Changes in the Second Ventilatory Threshold Following Individualised versus Standardised Exercise Prescription among Physically Inactive Adults: A Randomised Trial

Alex D. Martini, Lance C. Dalleck, Gaizka Mejuto, Trent Larwood, Ryan M. Weatherwax, Joyce S. Ramos

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Abstract

The second ventilatory threshold (VT2) is established as an important indicator of exercise intensity tolerance. A higher VT2 allows for greater duration of higher intensity exercise participation and subsequently greater reductions in cardiovascular disease (CVD) risk. This study aimed to com-pare the efficacy of standardised and individualised exercise prescription on VT2 among physically inactive adults. Forty-nine physically inactive male and female participants (48.6 ± 11.5 years) were recruited and randomised into a 12-week standardised (n = 25) or individualised (n = 24) exercise prescription intervention. The exercise intensity for the standardised and individualised groups was prescribed as a percentage of heart rate reserve (HRR) or relative to the first ventilatory threshold (VT1) and VT2, respectively. Participants were required to complete a maximal graded exercise test at pre-and post-intervention to determine VT1 and VT2. Participants were categorised as responders to the intervention if an absolute VT2 change of at least 1.9% was attained. Thirty-eight participants were included in the analysis. A significant difference in VT2 change was found between individualised (pre vs. post: 70.6% vs. 78.7% maximum oxygen uptake (VO2 max)) and standardised (pre vs. post: 72.5% vs. 72.3% VO2 max) exercise groups. Individualised exercise prescription was significantly more efficacious (p = 0.04) in eliciting a positive response in VT2 (15/19, 79%) when compared to the standardised exercise group (9/19, 47%). Individualised exercise prescription appears to be more efficacious than standardised exercise prescription in eliciting a positive VT2 change among physically inactive adults. Increasing VT2 allows for greater tolerance to higher exercise intensities and therefore greater cardiovascular health outcomes.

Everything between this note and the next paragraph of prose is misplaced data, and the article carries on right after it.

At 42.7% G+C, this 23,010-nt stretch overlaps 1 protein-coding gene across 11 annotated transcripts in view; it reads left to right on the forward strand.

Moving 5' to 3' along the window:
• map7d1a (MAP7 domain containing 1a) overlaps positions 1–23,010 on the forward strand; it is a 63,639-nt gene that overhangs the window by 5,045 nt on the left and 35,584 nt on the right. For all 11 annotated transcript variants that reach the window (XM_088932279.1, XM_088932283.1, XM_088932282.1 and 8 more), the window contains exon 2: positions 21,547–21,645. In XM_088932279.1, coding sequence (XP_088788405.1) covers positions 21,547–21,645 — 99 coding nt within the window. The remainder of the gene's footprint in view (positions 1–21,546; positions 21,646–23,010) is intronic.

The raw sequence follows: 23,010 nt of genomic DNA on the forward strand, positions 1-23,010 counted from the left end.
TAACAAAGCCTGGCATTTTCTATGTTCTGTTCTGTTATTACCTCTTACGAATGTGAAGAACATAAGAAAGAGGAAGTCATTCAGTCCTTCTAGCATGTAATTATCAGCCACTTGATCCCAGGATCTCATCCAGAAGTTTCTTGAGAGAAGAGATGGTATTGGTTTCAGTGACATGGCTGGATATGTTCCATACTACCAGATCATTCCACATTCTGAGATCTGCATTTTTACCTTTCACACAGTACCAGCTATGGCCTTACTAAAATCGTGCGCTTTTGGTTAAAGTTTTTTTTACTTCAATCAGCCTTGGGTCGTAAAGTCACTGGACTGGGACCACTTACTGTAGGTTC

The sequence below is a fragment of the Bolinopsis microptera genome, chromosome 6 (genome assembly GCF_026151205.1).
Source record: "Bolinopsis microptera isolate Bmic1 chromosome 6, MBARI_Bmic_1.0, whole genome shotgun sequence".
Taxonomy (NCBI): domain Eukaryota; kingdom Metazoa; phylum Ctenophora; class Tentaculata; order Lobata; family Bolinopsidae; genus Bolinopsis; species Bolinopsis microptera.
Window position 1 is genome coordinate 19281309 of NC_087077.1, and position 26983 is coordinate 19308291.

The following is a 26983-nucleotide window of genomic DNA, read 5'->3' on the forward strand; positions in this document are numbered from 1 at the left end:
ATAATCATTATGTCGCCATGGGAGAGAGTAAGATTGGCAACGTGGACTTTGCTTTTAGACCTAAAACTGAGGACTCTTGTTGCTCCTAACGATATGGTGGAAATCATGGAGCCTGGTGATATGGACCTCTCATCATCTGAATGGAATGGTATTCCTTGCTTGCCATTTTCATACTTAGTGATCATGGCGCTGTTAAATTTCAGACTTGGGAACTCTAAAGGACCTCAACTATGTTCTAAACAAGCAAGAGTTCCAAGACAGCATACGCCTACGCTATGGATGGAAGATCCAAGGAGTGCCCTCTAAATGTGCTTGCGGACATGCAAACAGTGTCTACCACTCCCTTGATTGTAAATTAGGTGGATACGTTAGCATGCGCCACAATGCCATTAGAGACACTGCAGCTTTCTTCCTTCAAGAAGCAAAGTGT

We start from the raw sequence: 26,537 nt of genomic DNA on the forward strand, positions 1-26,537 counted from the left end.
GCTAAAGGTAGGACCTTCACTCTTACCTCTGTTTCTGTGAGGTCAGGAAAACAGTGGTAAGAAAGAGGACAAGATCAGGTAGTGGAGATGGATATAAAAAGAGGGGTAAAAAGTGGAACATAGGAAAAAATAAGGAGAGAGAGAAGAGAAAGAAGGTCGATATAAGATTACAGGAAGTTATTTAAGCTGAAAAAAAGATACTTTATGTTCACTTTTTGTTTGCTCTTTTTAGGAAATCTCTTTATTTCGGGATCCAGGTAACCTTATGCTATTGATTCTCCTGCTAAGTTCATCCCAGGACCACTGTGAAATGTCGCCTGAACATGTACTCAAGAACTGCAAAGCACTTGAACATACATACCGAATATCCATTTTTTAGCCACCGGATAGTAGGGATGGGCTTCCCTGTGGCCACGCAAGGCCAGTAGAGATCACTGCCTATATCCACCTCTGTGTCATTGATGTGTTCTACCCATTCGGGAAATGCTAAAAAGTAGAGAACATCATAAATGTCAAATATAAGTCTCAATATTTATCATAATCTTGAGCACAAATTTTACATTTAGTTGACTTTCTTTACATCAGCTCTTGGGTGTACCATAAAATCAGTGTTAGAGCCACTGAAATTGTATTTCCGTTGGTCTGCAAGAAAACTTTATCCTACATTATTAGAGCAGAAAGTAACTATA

Original languageEnglish
Article number3962
Number of pages13
JournalInternational Journal of Environmental Research and Public Health
Volume19
Issue number7
DOIs
Publication statusPublished - 1 Apr 2022

Keywords

  • cardiovascular disease
  • cardiovascular health
  • individualised exercise prescription
  • physically inactive
  • standardised exercise prescription
  • ventilatory threshold

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